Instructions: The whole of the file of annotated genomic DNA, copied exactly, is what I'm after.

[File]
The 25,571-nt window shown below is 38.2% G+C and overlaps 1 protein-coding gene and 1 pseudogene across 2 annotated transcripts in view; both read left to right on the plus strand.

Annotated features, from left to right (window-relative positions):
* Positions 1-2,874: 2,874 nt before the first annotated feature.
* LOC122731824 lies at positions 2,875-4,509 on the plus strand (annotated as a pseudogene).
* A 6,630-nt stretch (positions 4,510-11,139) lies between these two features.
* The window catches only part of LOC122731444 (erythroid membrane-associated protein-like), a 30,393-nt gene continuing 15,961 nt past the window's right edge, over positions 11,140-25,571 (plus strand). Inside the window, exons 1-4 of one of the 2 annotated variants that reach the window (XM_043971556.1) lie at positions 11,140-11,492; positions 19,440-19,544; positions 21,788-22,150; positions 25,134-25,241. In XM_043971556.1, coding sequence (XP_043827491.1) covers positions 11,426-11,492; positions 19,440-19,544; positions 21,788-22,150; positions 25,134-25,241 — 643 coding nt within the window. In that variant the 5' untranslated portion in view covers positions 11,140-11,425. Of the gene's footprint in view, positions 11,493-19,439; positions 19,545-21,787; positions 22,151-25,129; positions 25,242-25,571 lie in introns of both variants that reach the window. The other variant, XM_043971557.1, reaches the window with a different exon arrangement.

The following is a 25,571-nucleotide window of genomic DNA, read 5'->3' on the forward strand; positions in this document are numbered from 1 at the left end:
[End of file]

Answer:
The 25,571-nt window shown below is 38.2% G+C and overlaps 1 protein-coding gene and 1 pseudogene across 2 annotated transcripts in view; both read left to right on the plus strand.

Annotated features, from left to right (window-relative positions):
* Positions 1-2,874: 2,874 nt before the first annotated feature.
* LOC122731824 lies at positions 2,875-4,509 on the plus strand (annotated as a pseudogene).
* A 6,630-nt stretch (positions 4,510-11,139) lies between these two features.
* The window catches only part of LOC122731444 (erythroid membrane-associated protein-like), a 30,393-nt gene continuing 15,961 nt past the window's right edge, over positions 11,140-25,571 (plus strand). Inside the window, exons 1-4 of one of the 2 annotated variants that reach the window (XM_043971556.1) lie at positions 11,140-11,492; positions 19,440-19,544; positions 21,788-22,150; positions 25,134-25,241. In XM_043971556.1, coding sequence (XP_043827491.1) covers positions 11,426-11,492; positions 19,440-19,544; positions 21,788-22,150; positions 25,134-25,241 — 643 coding nt within the window. In that variant the 5' untranslated portion in view covers positions 11,140-11,425. Of the gene's footprint in view, positions 11,493-19,439; positions 19,545-21,787; positions 22,151-25,129; positions 25,242-25,571 lie in introns of both variants that reach the window. The other variant, XM_043971557.1, reaches the window with a different exon arrangement.

The following is a 25,571-nucleotide window of genomic DNA, read 5'->3' on the forward strand; positions in this document are numbered from 1 at the left end: